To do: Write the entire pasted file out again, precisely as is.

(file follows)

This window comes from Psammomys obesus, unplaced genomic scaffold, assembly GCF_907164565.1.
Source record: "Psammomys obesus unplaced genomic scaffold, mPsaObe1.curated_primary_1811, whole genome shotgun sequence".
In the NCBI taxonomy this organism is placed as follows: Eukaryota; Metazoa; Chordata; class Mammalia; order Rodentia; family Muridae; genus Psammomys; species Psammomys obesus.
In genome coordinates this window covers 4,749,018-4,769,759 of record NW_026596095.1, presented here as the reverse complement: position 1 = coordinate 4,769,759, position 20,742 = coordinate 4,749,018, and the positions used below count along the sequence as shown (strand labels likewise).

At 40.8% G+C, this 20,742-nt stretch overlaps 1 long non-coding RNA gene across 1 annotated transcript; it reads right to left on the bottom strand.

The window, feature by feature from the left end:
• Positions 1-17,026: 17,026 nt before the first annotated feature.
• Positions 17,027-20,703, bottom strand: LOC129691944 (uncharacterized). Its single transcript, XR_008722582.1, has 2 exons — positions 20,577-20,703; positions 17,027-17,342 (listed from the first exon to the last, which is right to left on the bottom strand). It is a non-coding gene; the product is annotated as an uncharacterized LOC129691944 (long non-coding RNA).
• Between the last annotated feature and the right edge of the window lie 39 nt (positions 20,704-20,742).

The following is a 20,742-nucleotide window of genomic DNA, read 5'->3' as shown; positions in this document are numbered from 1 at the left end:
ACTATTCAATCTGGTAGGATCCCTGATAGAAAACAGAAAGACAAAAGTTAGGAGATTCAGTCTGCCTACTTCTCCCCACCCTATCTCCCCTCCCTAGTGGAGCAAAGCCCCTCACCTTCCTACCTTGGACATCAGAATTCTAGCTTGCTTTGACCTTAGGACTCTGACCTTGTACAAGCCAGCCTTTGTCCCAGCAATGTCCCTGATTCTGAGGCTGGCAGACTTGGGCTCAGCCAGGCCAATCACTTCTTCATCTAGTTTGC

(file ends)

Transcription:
This window comes from Psammomys obesus, unplaced genomic scaffold, assembly GCF_907164565.1.
Source record: "Psammomys obesus unplaced genomic scaffold, mPsaObe1.curated_primary_1811, whole genome shotgun sequence".
In the NCBI taxonomy this organism is placed as follows: Eukaryota; Metazoa; Chordata; class Mammalia; order Rodentia; family Muridae; genus Psammomys; species Psammomys obesus.
In genome coordinates this window covers 4,749,018-4,769,759 of record NW_026596095.1, presented here as the reverse complement: position 1 = coordinate 4,769,759, position 20,742 = coordinate 4,749,018, and the positions used below count along the sequence as shown (strand labels likewise).

At 40.8% G+C, this 20,742-nt stretch overlaps 1 long non-coding RNA gene across 1 annotated transcript; it reads right to left on the bottom strand.

The window, feature by feature from the left end:
• Positions 1-17,026: 17,026 nt before the first annotated feature.
• Positions 17,027-20,703, bottom strand: LOC129691944 (uncharacterized). Its single transcript, XR_008722582.1, has 2 exons — positions 20,577-20,703; positions 17,027-17,342 (listed from the first exon to the last, which is right to left on the bottom strand). It is a non-coding gene; the product is annotated as an uncharacterized LOC129691944 (long non-coding RNA).
• Between the last annotated feature and the right edge of the window lie 39 nt (positions 20,704-20,742).

The following is a 20,742-nucleotide window of genomic DNA, read 5'->3' as shown; positions in this document are numbered from 1 at the left end:
ACTATTCAATCTGGTAGGATCCCTGATAGAAAACAGAAAGACAAAAGTTAGGAGATTCAGTCTGCCTACTTCTCCCCACCCTATCTCCCCTCCCTAGTGGAGCAAAGCCCCTCACCTTCCTACCTTGGACATCAGAATTCTAGCTTGCTTTGACCTTAGGACTCTGACCTTGTACAAGCCAGCCTTTGTCCCAGCAATGTCCCTGATTCTGAGGCTGGCAGACTTGGGCTCAGCCAGGCCAATCACTTCTTCATCTAGTTTGC